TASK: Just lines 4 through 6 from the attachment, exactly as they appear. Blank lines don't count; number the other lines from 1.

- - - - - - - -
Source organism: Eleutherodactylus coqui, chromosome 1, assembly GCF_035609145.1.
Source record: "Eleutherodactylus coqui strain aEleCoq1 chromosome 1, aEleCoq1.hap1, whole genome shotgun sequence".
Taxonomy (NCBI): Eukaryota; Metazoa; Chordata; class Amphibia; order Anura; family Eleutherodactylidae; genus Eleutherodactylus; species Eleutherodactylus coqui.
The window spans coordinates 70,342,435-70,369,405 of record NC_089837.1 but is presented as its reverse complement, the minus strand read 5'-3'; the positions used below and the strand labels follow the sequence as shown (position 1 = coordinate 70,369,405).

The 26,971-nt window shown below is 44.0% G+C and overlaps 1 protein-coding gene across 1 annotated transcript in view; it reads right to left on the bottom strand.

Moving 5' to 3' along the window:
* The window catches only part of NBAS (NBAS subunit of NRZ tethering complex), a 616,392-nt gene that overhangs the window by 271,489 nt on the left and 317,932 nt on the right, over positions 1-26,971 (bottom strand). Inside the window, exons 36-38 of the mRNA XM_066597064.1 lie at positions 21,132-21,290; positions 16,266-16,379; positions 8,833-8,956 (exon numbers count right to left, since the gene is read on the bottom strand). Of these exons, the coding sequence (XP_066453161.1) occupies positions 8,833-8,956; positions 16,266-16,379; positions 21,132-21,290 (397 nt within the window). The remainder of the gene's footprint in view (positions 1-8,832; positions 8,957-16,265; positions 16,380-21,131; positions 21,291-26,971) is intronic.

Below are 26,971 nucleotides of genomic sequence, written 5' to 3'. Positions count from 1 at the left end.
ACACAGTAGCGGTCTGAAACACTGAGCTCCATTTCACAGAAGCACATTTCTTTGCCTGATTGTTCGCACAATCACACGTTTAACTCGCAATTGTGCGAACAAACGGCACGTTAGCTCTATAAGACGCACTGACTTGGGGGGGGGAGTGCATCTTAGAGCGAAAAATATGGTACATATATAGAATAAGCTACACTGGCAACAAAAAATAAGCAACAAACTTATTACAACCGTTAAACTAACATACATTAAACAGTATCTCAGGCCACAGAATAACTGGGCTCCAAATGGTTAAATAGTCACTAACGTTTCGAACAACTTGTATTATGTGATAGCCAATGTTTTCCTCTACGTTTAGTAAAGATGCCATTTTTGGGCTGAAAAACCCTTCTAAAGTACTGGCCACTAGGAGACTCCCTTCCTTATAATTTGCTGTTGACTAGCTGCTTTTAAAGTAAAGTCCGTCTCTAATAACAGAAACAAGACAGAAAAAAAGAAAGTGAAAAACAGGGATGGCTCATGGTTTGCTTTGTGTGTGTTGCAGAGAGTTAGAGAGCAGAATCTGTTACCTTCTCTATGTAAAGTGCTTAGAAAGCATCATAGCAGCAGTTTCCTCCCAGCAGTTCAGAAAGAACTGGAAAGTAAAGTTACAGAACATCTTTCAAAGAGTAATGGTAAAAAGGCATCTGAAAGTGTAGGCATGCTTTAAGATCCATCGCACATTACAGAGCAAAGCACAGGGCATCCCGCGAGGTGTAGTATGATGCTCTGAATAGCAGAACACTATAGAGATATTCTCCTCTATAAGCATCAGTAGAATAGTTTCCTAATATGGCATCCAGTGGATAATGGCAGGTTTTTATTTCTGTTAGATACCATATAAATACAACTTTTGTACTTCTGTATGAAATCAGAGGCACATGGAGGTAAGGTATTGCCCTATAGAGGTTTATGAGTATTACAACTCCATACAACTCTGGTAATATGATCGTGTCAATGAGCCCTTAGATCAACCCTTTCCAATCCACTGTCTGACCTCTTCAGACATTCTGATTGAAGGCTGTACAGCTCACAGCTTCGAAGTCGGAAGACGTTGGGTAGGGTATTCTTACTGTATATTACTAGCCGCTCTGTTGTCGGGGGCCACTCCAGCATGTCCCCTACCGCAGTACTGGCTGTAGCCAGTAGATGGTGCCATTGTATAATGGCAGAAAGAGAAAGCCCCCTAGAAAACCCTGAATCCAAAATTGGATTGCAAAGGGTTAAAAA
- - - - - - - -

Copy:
The window spans coordinates 70,342,435-70,369,405 of record NC_089837.1 but is presented as its reverse complement, the minus strand read 5'-3'; the positions used below and the strand labels follow the sequence as shown (position 1 = coordinate 70,369,405).

The 26,971-nt window shown below is 44.0% G+C and overlaps 1 protein-coding gene across 1 annotated transcript in view; it reads right to left on the bottom strand.

Moving 5' to 3' along the window: